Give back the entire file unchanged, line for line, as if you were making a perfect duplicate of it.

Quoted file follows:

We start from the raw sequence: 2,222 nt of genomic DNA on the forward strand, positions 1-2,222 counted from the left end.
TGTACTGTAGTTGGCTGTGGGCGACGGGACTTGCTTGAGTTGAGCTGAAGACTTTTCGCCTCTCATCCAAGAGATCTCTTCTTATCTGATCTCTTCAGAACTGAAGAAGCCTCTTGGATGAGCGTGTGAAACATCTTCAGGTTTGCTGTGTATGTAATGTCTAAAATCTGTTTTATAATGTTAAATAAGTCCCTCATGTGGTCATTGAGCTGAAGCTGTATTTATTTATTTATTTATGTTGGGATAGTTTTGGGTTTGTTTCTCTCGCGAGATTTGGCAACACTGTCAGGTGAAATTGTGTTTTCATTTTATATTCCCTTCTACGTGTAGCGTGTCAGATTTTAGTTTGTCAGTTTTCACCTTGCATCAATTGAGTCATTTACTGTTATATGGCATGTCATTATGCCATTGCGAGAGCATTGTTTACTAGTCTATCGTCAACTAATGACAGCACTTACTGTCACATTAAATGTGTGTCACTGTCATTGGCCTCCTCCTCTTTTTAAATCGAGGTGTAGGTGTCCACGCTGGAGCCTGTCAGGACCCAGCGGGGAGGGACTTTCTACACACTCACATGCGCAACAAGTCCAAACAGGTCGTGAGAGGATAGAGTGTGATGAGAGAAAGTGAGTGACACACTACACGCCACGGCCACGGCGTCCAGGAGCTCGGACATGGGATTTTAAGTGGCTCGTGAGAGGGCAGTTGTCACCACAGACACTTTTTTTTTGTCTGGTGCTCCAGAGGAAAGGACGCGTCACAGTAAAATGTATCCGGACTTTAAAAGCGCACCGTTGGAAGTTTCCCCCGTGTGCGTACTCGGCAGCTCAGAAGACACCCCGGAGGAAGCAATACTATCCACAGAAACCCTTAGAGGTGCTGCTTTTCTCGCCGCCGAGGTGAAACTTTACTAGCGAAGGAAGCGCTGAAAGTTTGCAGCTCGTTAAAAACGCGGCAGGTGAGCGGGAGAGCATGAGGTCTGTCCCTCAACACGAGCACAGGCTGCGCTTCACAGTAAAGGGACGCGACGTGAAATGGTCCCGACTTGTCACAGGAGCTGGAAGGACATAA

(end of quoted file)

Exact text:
We start from the raw sequence: 2,222 nt of genomic DNA on the forward strand, positions 1-2,222 counted from the left end.
TGTACTGTAGTTGGCTGTGGGCGACGGGACTTGCTTGAGTTGAGCTGAAGACTTTTCGCCTCTCATCCAAGAGATCTCTTCTTATCTGATCTCTTCAGAACTGAAGAAGCCTCTTGGATGAGCGTGTGAAACATCTTCAGGTTTGCTGTGTATGTAATGTCTAAAATCTGTTTTATAATGTTAAATAAGTCCCTCATGTGGTCATTGAGCTGAAGCTGTATTTATTTATTTATTTATGTTGGGATAGTTTTGGGTTTGTTTCTCTCGCGAGATTTGGCAACACTGTCAGGTGAAATTGTGTTTTCATTTTATATTCCCTTCTACGTGTAGCGTGTCAGATTTTAGTTTGTCAGTTTTCACCTTGCATCAATTGAGTCATTTACTGTTATATGGCATGTCATTATGCCATTGCGAGAGCATTGTTTACTAGTCTATCGTCAACTAATGACAGCACTTACTGTCACATTAAATGTGTGTCACTGTCATTGGCCTCCTCCTCTTTTTAAATCGAGGTGTAGGTGTCCACGCTGGAGCCTGTCAGGACCCAGCGGGGAGGGACTTTCTACACACTCACATGCGCAACAAGTCCAAACAGGTCGTGAGAGGATAGAGTGTGATGAGAGAAAGTGAGTGACACACTACACGCCACGGCCACGGCGTCCAGGAGCTCGGACATGGGATTTTAAGTGGCTCGTGAGAGGGCAGTTGTCACCACAGACACTTTTTTTTTGTCTGGTGCTCCAGAGGAAAGGACGCGTCACAGTAAAATGTATCCGGACTTTAAAAGCGCACCGTTGGAAGTTTCCCCCGTGTGCGTACTCGGCAGCTCAGAAGACACCCCGGAGGAAGCAATACTATCCACAGAAACCCTTAGAGGTGCTGCTTTTCTCGCCGCCGAGGTGAAACTTTACTAGCGAAGGAAGCGCTGAAAGTTTGCAGCTCGTTAAAAACGCGGCAGGTGAGCGGGAGAGCATGAGGTCTGTCCCTCAACACGAGCACAGGCTGCGCTTCACAGTAAAGGGACGCGACGTGAAATGGTCCCGACTTGTCACAGGAGCTGGAAGGACATAA